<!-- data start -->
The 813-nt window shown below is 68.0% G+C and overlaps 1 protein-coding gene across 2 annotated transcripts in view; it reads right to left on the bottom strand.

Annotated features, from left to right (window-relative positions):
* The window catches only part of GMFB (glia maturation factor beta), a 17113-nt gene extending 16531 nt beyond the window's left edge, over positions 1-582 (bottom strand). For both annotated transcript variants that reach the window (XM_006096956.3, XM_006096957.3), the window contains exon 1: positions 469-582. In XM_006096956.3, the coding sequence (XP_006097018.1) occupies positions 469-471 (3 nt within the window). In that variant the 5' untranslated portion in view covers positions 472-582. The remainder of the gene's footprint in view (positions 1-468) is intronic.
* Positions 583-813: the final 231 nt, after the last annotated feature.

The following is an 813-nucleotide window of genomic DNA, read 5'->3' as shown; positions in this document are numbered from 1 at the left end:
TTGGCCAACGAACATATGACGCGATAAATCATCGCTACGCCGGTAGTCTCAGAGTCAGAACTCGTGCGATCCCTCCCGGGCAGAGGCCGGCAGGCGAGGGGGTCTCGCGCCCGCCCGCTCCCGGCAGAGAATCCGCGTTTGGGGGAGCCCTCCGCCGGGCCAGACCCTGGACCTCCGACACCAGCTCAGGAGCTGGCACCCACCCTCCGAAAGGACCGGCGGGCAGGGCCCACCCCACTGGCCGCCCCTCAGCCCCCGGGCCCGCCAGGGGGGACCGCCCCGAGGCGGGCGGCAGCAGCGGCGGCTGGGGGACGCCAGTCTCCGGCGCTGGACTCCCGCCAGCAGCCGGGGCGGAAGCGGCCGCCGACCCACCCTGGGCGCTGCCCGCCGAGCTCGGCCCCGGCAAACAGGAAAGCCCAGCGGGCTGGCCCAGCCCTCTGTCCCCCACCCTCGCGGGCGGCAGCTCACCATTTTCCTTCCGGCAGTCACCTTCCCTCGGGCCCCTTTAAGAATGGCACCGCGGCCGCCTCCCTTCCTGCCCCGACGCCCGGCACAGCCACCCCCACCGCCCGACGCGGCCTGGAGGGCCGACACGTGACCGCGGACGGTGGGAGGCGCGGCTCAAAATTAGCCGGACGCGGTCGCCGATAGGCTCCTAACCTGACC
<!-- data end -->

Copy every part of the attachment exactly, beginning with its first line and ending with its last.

The 813-nt window shown below is 68.0% G+C and overlaps 1 protein-coding gene across 2 annotated transcripts in view; it reads right to left on the bottom strand.

Annotated features, from left to right (window-relative positions):
* The window catches only part of GMFB (glia maturation factor beta), a 17113-nt gene extending 16531 nt beyond the window's left edge, over positions 1-582 (bottom strand). For both annotated transcript variants that reach the window (XM_006096956.3, XM_006096957.3), the window contains exon 1: positions 469-582. In XM_006096956.3, the coding sequence (XP_006097018.1) occupies positions 469-471 (3 nt within the window). In that variant the 5' untranslated portion in view covers positions 472-582. The remainder of the gene's footprint in view (positions 1-468) is intronic.
* Positions 583-813: the final 231 nt, after the last annotated feature.

The following is an 813-nucleotide window of genomic DNA, read 5'->3' as shown; positions in this document are numbered from 1 at the left end:
TTGGCCAACGAACATATGACGCGATAAATCATCGCTACGCCGGTAGTCTCAGAGTCAGAACTCGTGCGATCCCTCCCGGGCAGAGGCCGGCAGGCGAGGGGGTCTCGCGCCCGCCCGCTCCCGGCAGAGAATCCGCGTTTGGGGGAGCCCTCCGCCGGGCCAGACCCTGGACCTCCGACACCAGCTCAGGAGCTGGCACCCACCCTCCGAAAGGACCGGCGGGCAGGGCCCACCCCACTGGCCGCCCCTCAGCCCCCGGGCCCGCCAGGGGGGACCGCCCCGAGGCGGGCGGCAGCAGCGGCGGCTGGGGGACGCCAGTCTCCGGCGCTGGACTCCCGCCAGCAGCCGGGGCGGAAGCGGCCGCCGACCCACCCTGGGCGCTGCCCGCCGAGCTCGGCCCCGGCAAACAGGAAAGCCCAGCGGGCTGGCCCAGCCCTCTGTCCCCCACCCTCGCGGGCGGCAGCTCACCATTTTCCTTCCGGCAGTCACCTTCCCTCGGGCCCCTTTAAGAATGGCACCGCGGCCGCCTCCCTTCCTGCCCCGACGCCCGGCACAGCCACCCCCACCGCCCGACGCGGCCTGGAGGGCCGACACGTGACCGCGGACGGTGGGAGGCGCGGCTCAAAATTAGCCGGACGCGGTCGCCGATAGGCTCCTAACCTGACC